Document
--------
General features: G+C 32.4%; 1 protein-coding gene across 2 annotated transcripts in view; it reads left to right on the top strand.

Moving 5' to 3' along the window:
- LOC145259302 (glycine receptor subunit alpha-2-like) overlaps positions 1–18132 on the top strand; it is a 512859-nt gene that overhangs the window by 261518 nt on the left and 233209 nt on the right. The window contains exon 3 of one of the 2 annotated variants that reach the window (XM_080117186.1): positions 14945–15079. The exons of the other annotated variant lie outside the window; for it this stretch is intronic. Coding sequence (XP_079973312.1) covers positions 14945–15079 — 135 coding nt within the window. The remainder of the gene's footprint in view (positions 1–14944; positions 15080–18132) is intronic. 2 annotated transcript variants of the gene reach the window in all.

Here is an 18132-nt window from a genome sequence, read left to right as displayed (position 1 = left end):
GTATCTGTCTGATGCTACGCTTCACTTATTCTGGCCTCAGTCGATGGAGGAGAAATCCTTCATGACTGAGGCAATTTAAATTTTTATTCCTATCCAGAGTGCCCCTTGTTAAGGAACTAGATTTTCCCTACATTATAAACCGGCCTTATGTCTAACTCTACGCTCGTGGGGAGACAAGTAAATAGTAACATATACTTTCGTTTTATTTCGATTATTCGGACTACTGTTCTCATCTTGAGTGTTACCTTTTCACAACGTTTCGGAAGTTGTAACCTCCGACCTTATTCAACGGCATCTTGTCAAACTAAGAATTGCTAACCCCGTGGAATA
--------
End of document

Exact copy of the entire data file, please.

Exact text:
General features: G+C 32.4%; 1 protein-coding gene across 2 annotated transcripts in view; it reads left to right on the top strand.

Moving 5' to 3' along the window:
- LOC145259302 (glycine receptor subunit alpha-2-like) overlaps positions 1–18132 on the top strand; it is a 512859-nt gene that overhangs the window by 261518 nt on the left and 233209 nt on the right. The window contains exon 3 of one of the 2 annotated variants that reach the window (XM_080117186.1): positions 14945–15079. The exons of the other annotated variant lie outside the window; for it this stretch is intronic. Coding sequence (XP_079973312.1) covers positions 14945–15079 — 135 coding nt within the window. The remainder of the gene's footprint in view (positions 1–14944; positions 15080–18132) is intronic. 2 annotated transcript variants of the gene reach the window in all.

Here is an 18132-nt window from a genome sequence, read left to right as displayed (position 1 = left end):
GTATCTGTCTGATGCTACGCTTCACTTATTCTGGCCTCAGTCGATGGAGGAGAAATCCTTCATGACTGAGGCAATTTAAATTTTTATTCCTATCCAGAGTGCCCCTTGTTAAGGAACTAGATTTTCCCTACATTATAAACCGGCCTTATGTCTAACTCTACGCTCGTGGGGAGACAAGTAAATAGTAACATATACTTTCGTTTTATTTCGATTATTCGGACTACTGTTCTCATCTTGAGTGTTACCTTTTCACAACGTTTCGGAAGTTGTAACCTCCGACCTTATTCAACGGCATCTTGTCAAACTAAGAATTGCTAACCCCGTGGAATA